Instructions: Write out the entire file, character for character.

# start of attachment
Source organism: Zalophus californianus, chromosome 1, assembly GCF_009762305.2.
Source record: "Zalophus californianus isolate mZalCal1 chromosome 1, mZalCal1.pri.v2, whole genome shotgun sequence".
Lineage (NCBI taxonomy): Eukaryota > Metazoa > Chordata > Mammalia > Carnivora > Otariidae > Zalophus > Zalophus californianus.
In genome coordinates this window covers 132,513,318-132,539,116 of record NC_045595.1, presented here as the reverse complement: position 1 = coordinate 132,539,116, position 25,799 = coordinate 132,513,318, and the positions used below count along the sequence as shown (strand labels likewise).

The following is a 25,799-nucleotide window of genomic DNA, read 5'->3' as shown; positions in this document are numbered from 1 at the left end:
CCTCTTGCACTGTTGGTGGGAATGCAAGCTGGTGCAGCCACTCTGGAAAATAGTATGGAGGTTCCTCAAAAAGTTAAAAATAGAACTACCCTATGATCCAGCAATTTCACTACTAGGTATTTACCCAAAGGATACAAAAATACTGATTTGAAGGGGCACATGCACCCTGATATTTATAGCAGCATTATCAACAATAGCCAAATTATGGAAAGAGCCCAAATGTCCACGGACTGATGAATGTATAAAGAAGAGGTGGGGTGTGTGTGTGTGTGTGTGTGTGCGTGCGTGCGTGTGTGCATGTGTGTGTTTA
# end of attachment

Source organism: Zalophus californianus, chromosome 1, assembly GCF_009762305.2.
Source record: "Zalophus californianus isolate mZalCal1 chromosome 1, mZalCal1.pri.v2, whole genome shotgun sequence".
Lineage (NCBI taxonomy): Eukaryota > Metazoa > Chordata > Mammalia > Carnivora > Otariidae > Zalophus > Zalophus californianus.
In genome coordinates this window covers 132,513,318-132,539,116 of record NC_045595.1, presented here as the reverse complement: position 1 = coordinate 132,539,116, position 25,799 = coordinate 132,513,318, and the positions used below count along the sequence as shown (strand labels likewise).

The following is a 25,799-nucleotide window of genomic DNA, read 5'->3' as shown; positions in this document are numbered from 1 at the left end:
CCTCTTGCACTGTTGGTGGGAATGCAAGCTGGTGCAGCCACTCTGGAAAATAGTATGGAGGTTCCTCAAAAAGTTAAAAATAGAACTACCCTATGATCCAGCAATTTCACTACTAGGTATTTACCCAAAGGATACAAAAATACTGATTTGAAGGGGCACATGCACCCTGATATTTATAGCAGCATTATCAACAATAGCCAAATTATGGAAAGAGCCCAAATGTCCACGGACTGATGAATGTATAAAGAAGAGGTGGGGTGTGTGTGTGTGTGTGTGTGTGCGTGCGTGCGTGTGTGCATGTGTGTGTTTA